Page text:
her girlhood conflicts with her parents; a hypnotist, who put her into
trances to relieve her overstimulated emotions; and a spirit medium, who
led a séance to rid her of abnormal spirit clusters.
"I have many, many neuroses," she declared at a parlor room tea to
which Charles and James had been invited as long as they were quiet.
"I have them, too," said Mrs. Owens, who was competitive.
"But I've been invited to Boston for a study," Mrs. Carter said, which
defeated Mrs. Owens and caused many of Mrs. Carter's other friends to
ask questions: was she following the theosophists? Or a more traditional
Mrs. Carter was in fact to be a patient of Dr. James Jackson Putnam,
a psychoanalyst and Harvard professor. "He recommended this book,"
she explained, displaying with pride her inscribed copy of Psychic Treatment
of Nervous Disorders.
"Oh, psychic treatment," Mrs. Owens said. "That was popular...several years ago." Her lip curled with sympathy.
"No, no, this is quite new. Honestly." Mrs. Carter looked to her husband for support.
"It's..." Mr. Carter met his wife's eye and he charted another course.
"It can't be dismissed."
Charles, almost nine years old, followed the conversation with an
interest that deepened as he realized his mother was considering a trip
to Boston. How long would she be away? Could he go with her? He
glanced at James, who was just six years old, and who turned the pages
of a stiff-backed Famous Men and Famous Deeds, humming quietly to
himself. He almost whispered, "James, pay attention," but he didn't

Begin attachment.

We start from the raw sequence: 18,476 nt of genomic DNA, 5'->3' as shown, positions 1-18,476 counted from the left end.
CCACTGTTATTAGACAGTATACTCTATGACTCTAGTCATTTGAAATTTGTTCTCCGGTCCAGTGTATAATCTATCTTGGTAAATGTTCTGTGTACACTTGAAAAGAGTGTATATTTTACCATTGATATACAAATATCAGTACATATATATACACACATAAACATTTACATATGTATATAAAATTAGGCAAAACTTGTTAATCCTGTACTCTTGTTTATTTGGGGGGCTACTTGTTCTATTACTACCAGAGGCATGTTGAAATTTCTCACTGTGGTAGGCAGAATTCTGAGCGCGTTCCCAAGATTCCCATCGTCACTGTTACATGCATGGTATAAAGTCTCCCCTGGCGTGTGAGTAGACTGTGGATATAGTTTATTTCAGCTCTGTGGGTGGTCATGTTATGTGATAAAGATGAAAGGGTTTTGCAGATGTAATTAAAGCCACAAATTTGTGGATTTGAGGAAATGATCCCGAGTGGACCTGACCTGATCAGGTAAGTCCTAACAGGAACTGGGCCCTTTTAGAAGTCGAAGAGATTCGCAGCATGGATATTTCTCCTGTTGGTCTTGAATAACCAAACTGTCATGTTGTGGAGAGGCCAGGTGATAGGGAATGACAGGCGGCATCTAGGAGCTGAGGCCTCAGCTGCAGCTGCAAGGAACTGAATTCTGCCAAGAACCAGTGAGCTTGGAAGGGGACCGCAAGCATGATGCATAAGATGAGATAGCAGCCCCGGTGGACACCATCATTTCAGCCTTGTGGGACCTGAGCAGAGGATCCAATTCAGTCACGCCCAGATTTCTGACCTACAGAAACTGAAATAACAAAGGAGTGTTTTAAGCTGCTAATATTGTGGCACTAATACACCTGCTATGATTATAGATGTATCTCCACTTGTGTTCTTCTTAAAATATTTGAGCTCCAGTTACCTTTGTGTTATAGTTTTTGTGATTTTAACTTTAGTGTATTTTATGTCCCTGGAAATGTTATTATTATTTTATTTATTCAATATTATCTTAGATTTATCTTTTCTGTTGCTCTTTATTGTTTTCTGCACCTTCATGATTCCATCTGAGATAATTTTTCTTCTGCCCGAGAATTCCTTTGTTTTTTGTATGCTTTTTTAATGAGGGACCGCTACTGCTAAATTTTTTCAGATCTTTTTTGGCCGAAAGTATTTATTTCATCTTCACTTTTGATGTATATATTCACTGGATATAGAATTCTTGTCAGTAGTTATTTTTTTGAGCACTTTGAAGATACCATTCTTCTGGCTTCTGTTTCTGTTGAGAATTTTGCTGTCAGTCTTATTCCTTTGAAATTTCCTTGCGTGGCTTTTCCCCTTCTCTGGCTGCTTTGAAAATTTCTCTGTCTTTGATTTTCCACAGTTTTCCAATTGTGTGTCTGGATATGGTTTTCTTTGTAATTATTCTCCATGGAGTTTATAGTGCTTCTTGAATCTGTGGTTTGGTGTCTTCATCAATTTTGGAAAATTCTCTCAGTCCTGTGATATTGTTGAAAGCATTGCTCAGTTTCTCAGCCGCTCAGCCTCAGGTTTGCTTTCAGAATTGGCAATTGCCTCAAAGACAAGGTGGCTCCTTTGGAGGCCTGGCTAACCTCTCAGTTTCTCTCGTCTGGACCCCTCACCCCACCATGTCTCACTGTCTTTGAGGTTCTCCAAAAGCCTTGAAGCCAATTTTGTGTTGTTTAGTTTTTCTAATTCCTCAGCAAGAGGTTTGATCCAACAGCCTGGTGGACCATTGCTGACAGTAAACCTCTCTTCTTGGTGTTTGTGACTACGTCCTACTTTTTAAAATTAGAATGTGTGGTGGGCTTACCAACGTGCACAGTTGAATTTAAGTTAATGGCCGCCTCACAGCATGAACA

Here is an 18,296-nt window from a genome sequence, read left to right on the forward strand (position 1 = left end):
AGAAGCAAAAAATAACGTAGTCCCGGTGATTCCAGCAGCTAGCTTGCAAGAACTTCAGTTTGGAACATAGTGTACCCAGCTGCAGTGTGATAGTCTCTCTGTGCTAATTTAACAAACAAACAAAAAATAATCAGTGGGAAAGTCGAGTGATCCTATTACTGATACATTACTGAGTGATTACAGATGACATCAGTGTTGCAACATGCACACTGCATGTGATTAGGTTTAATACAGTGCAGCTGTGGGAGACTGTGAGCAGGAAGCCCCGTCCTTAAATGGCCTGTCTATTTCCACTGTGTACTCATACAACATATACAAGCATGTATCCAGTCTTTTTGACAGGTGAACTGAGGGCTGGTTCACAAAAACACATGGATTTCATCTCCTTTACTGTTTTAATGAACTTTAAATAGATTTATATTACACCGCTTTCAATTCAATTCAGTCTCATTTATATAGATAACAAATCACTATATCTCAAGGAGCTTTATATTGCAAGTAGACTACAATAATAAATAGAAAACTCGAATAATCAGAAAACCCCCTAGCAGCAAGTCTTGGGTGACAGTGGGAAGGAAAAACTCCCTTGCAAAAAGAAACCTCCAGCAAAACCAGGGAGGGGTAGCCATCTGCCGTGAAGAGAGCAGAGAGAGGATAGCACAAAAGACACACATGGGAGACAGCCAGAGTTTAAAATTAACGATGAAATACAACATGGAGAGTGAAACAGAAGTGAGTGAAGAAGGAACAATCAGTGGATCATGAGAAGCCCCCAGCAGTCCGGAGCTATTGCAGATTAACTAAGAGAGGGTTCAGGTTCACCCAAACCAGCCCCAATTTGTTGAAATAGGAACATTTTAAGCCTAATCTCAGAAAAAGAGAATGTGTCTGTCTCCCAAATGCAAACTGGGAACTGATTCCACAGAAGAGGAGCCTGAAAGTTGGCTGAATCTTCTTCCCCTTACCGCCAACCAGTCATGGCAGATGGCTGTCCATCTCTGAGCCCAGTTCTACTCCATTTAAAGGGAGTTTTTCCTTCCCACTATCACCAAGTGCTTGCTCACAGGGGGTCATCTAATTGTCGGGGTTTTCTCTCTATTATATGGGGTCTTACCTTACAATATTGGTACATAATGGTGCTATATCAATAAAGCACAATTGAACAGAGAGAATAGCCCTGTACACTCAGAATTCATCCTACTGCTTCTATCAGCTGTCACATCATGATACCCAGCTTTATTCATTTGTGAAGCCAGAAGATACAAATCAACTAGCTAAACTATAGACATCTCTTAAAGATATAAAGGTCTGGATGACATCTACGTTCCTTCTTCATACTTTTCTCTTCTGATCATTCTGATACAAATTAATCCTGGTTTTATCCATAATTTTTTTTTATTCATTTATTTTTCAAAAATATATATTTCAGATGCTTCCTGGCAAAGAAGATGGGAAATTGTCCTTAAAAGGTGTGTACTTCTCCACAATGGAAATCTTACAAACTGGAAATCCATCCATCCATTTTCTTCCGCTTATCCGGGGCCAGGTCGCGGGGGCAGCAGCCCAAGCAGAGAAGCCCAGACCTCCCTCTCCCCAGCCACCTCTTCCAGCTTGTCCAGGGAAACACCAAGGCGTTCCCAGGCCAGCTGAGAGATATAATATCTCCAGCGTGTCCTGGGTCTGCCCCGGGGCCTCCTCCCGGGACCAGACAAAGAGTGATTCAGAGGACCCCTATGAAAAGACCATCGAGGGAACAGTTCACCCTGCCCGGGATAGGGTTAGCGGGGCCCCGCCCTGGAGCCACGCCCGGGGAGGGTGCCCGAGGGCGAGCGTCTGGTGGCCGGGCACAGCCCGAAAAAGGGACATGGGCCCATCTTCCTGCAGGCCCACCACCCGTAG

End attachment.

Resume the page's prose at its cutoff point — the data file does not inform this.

want to be dismissed from the room. The topic was abandoned, but
Charles listened for the rest of the afternoon for clues: was his mother
actually going away?
A few nights later, she sat at the end of his bed and explained that he
and his brother wouldn't be left alone: there was his father, and Fräulein
Reinhardt, and of course the rest of the servants.
"I need you to have a stiff upper lip," she continued. "James will look
to you for guidance. You can't let him down." Charles watched her twist
her necklace between her fingers. "He's so young he'll wonder why he
can't come with me."
Charles considered, then, a different question to ask her. "When are
you coming back?"
"That's a tremendous question, Charles. There are circles within circles.
In fact, Dr. Putnam compares the experience to the Divine Comedy.
You know." His mother nodded at him, and he nodded back, to show he
understood. At bedtime, she had a habit of talking as if they were allies
sharing a confidence. "First, you descend into your emotional life with a
doctor as your guide, and then the repressed memories are washed away
in the Lethe."
When she spoke -- she was adept at speaking and annoyed at those
who merely talked -- his mother drew on many dramatic gestures whose
source Charles could hardly guess at, as she shunned the theatre itself.
Describing her progress through psychoanalysis, she flamboyantly waved
her fingers and winced as if in pain. "You pass the moaning souls in the
lake of fire, but you must push on past that despair" -- she displayed a faraway
gaze of contemplation -- "till you come to" -- with a sigh of release -- "inner resourcefulness."
Charles followed the gestures and the sound of her voice, but little
else. She was going to have an adventure, and when she came back, she
would be more experienced and in better mental health. But there was
no way to know how long it would take.
His last sight of her that night was in the doorway, her hand on the
wall as she dimmed the light, her face illuminated by the dying orange
cast of the gas jet. Lillian Carter knew how to leave a room with a flourish,
and Charles loved the pauses before she left. She whispered, eyebrows
arching, "The next time we see each other, we'll both have
changed so much!" She put her fingers to her lips as if she'd just told him
a secret. As she closed the door, slowly, stepping backward into the hall,
Charles memorized the look of promise on her half-shadowed face, the
way she anticipated a great mystery. It would be his last sight of her for
Copyright © 2001 by Glenn David Gold